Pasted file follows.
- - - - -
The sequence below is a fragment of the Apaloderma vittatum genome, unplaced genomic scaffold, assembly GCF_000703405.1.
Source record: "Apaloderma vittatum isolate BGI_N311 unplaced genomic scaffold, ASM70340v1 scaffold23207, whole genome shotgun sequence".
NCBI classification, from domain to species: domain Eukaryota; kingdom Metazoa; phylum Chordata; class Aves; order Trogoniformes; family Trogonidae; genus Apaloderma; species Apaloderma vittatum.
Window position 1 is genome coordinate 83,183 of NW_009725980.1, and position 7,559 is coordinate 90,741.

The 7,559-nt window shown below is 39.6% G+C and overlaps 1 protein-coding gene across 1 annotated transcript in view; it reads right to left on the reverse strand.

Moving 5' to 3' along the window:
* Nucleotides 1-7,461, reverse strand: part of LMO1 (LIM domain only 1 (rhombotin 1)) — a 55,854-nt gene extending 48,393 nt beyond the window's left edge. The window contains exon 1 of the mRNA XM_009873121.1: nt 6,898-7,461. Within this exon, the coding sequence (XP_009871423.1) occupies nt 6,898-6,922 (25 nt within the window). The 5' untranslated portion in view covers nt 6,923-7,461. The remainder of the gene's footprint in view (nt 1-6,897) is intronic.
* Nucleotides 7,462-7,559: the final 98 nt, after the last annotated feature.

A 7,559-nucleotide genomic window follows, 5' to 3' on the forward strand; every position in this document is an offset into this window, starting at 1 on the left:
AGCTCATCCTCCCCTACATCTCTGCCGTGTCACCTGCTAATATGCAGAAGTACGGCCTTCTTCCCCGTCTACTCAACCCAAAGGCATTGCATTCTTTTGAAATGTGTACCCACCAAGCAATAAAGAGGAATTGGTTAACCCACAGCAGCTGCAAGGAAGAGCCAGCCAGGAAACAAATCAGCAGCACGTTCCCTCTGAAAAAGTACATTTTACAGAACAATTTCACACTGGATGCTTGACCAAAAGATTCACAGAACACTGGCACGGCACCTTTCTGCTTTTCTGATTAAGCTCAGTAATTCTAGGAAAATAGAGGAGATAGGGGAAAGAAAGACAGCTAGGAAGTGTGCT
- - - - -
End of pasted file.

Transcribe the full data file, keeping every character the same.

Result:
The sequence below is a fragment of the Apaloderma vittatum genome, unplaced genomic scaffold, assembly GCF_000703405.1.
Source record: "Apaloderma vittatum isolate BGI_N311 unplaced genomic scaffold, ASM70340v1 scaffold23207, whole genome shotgun sequence".
NCBI classification, from domain to species: domain Eukaryota; kingdom Metazoa; phylum Chordata; class Aves; order Trogoniformes; family Trogonidae; genus Apaloderma; species Apaloderma vittatum.
Window position 1 is genome coordinate 83,183 of NW_009725980.1, and position 7,559 is coordinate 90,741.

The 7,559-nt window shown below is 39.6% G+C and overlaps 1 protein-coding gene across 1 annotated transcript in view; it reads right to left on the reverse strand.

Moving 5' to 3' along the window:
* Nucleotides 1-7,461, reverse strand: part of LMO1 (LIM domain only 1 (rhombotin 1)) — a 55,854-nt gene extending 48,393 nt beyond the window's left edge. The window contains exon 1 of the mRNA XM_009873121.1: nt 6,898-7,461. Within this exon, the coding sequence (XP_009871423.1) occupies nt 6,898-6,922 (25 nt within the window). The 5' untranslated portion in view covers nt 6,923-7,461. The remainder of the gene's footprint in view (nt 1-6,897) is intronic.
* Nucleotides 7,462-7,559: the final 98 nt, after the last annotated feature.

A 7,559-nucleotide genomic window follows, 5' to 3' on the forward strand; every position in this document is an offset into this window, starting at 1 on the left:
AGCTCATCCTCCCCTACATCTCTGCCGTGTCACCTGCTAATATGCAGAAGTACGGCCTTCTTCCCCGTCTACTCAACCCAAAGGCATTGCATTCTTTTGAAATGTGTACCCACCAAGCAATAAAGAGGAATTGGTTAACCCACAGCAGCTGCAAGGAAGAGCCAGCCAGGAAACAAATCAGCAGCACGTTCCCTCTGAAAAAGTACATTTTACAGAACAATTTCACACTGGATGCTTGACCAAAAGATTCACAGAACACTGGCACGGCACCTTTCTGCTTTTCTGATTAAGCTCAGTAATTCTAGGAAAATAGAGGAGATAGGGGAAAGAAAGACAGCTAGGAAGTGTGCT